The managing director of CEMMAT, Andrew Keili whose company was engaged by Branch Energy to undertake an environmental impact assessment, has said their survey recommended interim blasting of Kimberlite by Koidu Holdings.
Led in evidence by Koidu Holdings’ lawyer Berthan Macauley yesterday at the Jenkins-Johnston commission of inquiry, Andrew Keili read the base line assessment that was submitted to the ministry of Mines in July 11 and 14, 2003 and the letter from the national environment protection board on August 6, 2003 replying for a request of waiver of environmental impact assessment.
Mr Keili told the commission that with the needs assessment done by his company on Koidu Holdings, he highlighted certain sections of the report done on Koidu Holdings and recommendations on resettlement.
He said the preparation of the statement was to clarify issues relating to recommendations, resettlement and community development.
“I have also alluded to problems with of environmental governance in Sierra Leone and when we did the environmental impact assessment (EIA) we did it in accordance with government’s legislation environmental protection Act 2000 and the Mines and Minerals Act 1994 but we exceeded national standards because we did it up to IFC environmental guidelines as credibly needed in legal guarantee,” he said
He disclosed that there were no national environmental guidelines and that their report covered the EIA, environmental management, community development, resettlement and public consultation. Clarifying certain issues on recommendations he explained that, “when you draw up an environmental management plan in terms of technical issues which are very definite and measurable but when you do the community development action plan and the resettlement action plan, these are social issues which involve some elements of consultations with the community. So what we provide is not sacrosanct, it is a guideline in terms of what you do for the community.”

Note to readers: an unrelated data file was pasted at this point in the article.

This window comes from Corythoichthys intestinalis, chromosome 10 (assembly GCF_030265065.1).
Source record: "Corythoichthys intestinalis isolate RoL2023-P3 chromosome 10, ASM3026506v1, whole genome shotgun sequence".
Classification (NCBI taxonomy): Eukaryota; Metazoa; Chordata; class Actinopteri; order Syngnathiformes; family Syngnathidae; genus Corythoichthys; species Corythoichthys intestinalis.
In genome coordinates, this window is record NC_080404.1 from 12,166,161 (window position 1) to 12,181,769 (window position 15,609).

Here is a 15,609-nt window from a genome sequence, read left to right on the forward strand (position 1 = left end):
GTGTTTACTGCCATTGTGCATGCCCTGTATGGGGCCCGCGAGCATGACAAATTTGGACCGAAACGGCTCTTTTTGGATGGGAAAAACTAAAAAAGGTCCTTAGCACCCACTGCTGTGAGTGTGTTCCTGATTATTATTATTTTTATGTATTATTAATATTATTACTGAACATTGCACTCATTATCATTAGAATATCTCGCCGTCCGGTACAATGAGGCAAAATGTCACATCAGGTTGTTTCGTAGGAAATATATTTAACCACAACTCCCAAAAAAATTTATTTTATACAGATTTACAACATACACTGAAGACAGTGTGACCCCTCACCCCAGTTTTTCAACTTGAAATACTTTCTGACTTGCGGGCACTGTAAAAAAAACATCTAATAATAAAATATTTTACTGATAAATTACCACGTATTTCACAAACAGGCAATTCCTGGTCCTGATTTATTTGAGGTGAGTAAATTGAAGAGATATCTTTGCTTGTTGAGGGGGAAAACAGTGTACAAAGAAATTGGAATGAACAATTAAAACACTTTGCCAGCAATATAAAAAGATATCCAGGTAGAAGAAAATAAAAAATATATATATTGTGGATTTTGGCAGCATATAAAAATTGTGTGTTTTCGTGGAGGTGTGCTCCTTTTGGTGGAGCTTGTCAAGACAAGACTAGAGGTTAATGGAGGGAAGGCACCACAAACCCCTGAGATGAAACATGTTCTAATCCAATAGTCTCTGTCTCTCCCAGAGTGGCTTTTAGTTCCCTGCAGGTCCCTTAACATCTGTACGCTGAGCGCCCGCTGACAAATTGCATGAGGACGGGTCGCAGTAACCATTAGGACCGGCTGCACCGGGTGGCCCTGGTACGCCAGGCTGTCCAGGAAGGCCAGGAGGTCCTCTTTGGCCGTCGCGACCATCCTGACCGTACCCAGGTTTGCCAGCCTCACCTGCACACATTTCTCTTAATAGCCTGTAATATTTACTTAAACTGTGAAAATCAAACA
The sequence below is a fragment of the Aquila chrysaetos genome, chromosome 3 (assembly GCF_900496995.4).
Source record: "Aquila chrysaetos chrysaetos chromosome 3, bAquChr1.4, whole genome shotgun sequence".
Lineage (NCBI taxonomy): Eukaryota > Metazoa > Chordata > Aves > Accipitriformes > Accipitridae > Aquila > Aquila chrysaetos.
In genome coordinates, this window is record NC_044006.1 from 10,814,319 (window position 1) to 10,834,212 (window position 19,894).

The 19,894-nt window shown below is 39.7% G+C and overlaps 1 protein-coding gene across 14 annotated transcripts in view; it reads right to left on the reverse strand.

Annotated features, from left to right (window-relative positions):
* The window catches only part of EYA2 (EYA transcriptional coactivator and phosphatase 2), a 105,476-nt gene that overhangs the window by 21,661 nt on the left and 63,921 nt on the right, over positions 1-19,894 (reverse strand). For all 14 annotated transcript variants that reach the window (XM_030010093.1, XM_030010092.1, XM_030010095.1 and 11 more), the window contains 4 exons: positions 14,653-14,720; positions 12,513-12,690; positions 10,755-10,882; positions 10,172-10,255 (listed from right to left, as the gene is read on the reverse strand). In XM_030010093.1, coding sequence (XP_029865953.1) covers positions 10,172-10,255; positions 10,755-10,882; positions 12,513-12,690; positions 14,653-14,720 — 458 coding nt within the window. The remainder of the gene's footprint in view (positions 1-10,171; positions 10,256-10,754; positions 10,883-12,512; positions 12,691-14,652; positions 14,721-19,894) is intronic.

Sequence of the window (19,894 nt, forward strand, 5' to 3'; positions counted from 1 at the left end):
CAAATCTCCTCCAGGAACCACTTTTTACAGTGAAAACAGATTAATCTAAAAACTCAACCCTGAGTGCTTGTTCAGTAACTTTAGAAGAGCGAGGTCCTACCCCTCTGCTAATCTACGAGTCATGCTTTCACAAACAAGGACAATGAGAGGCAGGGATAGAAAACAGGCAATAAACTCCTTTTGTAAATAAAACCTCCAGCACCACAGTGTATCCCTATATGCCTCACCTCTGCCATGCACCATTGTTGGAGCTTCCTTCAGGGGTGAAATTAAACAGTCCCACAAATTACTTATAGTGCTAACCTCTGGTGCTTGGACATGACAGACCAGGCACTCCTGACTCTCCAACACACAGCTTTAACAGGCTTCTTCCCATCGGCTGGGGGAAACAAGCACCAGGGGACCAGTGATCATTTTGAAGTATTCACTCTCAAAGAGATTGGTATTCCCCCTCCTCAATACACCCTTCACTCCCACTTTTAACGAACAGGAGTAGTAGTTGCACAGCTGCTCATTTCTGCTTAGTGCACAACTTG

In terms of resettlement, he explained that it was recognized that blasting could take place while resettlement was taking place because Koidu Holdings wanted to start mining and recommended means of mitigating against that. “I will like to state that there is no resettlement framework for Sierra Leone so basically what we were doing was following the national registration which was scanty but followed legal guidelines for displaced persons to be assisted in their efforts to improving their livelihood and standard of living,” he stated.
Asked by the commission about the recognition of the interim blasting measures by Koidu Holdings before the people were resettled and for how long he anticipated the interim blasting, he retorted: “Until the houses within the blasting area are relocated and we had expected that the company to reach proper agreement with the people for their houses to be relocated .”